“If you don’t believe me, I’m willing to experiment with a lie detector!” … As soon as the words came out of my mouth, I suddenly regretted saying that. Who is brave enough to testify that they are innocent in front of a lie detector? I feel like I’ve fallen into a trap.”

Since its founding in 1947, the CIA has used lie detectors as part of personnel security procedures to determine the truthfulness of job applicants and employees, as well as confirm goodwill. intentions of the spies.

At the height of the McCarthy doctrine, the CIA increased its use of lie detectors to raise the bar’s standards in public. To its proponents, the lie detector promises to ensure objectivity and fairness along with deterring spies and traitors.

A 1963 CIA ombudsman report emphasized: “We cannot achieve complete security. Our open society has always been resistant to state police measures.”

When challenged by the US congress, the lie detector investigation began in the mid-1960s, the CIA defended this tool in an active way.

In 1980, the Central Intelligence and Security Committee (CISC) emphasized: “The utility of polygraph interviews is part of a confidential treatment and has been demonstrated by practical means. experience…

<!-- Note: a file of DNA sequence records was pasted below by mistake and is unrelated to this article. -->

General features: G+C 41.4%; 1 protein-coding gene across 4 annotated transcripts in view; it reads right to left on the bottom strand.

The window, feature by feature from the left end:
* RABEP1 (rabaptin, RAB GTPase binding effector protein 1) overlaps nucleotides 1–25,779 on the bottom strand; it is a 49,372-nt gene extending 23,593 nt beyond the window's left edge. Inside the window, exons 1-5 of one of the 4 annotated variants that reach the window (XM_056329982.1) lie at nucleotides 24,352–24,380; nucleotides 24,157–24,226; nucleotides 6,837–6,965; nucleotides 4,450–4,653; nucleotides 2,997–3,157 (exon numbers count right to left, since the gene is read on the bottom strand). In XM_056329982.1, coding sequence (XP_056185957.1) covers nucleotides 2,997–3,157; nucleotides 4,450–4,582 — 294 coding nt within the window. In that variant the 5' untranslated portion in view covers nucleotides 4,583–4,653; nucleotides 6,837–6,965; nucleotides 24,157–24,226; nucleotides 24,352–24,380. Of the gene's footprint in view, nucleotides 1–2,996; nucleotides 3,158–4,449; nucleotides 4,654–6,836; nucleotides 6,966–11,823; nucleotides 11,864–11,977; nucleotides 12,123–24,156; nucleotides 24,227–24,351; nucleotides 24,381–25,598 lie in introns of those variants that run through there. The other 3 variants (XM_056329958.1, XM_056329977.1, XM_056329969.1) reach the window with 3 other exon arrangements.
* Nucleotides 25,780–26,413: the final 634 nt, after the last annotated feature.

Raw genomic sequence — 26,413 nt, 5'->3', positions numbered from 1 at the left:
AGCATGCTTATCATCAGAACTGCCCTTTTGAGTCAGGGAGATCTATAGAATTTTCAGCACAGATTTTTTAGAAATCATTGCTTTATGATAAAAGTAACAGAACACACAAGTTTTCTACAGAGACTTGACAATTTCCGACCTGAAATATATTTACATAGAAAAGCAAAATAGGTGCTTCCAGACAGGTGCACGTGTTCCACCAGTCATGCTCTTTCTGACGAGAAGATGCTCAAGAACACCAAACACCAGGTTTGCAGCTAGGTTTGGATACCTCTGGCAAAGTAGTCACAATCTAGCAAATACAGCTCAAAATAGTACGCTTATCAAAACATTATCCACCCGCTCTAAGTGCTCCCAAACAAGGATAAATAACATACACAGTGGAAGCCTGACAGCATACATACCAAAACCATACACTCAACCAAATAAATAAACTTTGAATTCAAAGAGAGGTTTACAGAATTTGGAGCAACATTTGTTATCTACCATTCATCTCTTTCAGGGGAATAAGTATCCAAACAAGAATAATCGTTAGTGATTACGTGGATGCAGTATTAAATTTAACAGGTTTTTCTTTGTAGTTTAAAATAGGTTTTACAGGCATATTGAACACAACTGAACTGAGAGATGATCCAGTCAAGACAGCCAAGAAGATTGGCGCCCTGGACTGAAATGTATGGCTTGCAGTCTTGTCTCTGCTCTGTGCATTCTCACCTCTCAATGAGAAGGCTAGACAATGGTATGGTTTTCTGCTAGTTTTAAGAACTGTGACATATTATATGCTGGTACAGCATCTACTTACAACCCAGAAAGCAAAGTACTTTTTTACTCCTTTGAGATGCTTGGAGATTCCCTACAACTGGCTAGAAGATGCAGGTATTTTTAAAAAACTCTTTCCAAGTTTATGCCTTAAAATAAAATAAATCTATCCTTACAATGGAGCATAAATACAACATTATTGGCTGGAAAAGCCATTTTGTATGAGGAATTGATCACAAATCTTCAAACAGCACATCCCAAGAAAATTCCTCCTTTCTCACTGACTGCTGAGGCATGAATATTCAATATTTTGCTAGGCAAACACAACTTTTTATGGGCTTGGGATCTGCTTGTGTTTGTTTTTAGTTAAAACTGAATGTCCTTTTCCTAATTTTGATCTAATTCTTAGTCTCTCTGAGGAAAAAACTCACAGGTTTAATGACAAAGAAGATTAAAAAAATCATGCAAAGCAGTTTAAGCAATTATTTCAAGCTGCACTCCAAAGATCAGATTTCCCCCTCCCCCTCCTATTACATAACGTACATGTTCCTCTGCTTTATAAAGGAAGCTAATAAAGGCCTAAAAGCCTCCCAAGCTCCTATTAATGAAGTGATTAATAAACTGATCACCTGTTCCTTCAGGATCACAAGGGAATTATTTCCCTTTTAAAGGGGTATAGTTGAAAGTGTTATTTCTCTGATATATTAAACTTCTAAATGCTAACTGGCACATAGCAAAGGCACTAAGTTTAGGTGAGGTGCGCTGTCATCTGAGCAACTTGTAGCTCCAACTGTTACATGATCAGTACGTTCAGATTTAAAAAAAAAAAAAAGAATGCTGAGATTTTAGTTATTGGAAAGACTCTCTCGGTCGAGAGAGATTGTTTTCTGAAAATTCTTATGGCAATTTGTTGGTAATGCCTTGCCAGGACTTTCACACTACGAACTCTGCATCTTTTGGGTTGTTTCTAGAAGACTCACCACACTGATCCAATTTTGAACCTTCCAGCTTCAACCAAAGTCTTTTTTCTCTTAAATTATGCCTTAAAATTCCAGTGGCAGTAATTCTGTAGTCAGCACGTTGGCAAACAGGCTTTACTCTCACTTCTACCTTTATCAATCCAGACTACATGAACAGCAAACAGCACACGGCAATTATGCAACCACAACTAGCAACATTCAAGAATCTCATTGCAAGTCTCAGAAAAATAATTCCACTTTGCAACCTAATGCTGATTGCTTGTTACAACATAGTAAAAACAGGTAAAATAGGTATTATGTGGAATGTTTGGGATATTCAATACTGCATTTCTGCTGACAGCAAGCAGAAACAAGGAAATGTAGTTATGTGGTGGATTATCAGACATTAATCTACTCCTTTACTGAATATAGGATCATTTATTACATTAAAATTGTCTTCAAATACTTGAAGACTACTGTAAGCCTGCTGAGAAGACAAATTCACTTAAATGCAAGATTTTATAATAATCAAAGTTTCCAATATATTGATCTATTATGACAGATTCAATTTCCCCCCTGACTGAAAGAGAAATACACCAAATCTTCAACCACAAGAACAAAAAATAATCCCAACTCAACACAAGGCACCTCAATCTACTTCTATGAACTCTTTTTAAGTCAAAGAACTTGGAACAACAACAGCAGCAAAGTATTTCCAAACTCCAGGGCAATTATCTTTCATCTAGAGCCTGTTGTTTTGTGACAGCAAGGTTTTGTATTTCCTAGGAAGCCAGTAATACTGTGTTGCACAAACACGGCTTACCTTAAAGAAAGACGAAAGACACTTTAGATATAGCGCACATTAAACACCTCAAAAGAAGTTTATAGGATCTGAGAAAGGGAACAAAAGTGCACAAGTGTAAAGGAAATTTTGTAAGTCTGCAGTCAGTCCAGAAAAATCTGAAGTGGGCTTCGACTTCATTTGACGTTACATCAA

These practical results plus more than 30 years of experience confirm that the use of machines in security screening is unique and indispensable.”

Even within the CIA, however, there is an opinion that it is best to find candidates and employees based on their test results. Even after decades of using lie detectors, the CIA has not been able to accurately define specific elusive terms such as “routine” and “volunteer” in the lie-detection program.

In 1974, a list of questions from polygraph testers came up with some tough questions, something like: “Will this machine help me get through interrogation to be accepted by the CIA? to work or not?” or “What if I don’t pass?”.

It is also less clear about the relevance from the evidence generated in the polygraph tests. In 1973, the CIA acknowledged the elusiveness of these situations. Until his death in a helicopter crash in 1977, pilot Gary Powers admitted that he was a loyal American for fidelity tests.

And in a declassified report, the Kennedy administration felt that it was important to make sure the public understood Gary Powers’ honesty, and announced that Mr. Powers had passed a speech detector test. lie, this was part of Kennedy’s communications strategy.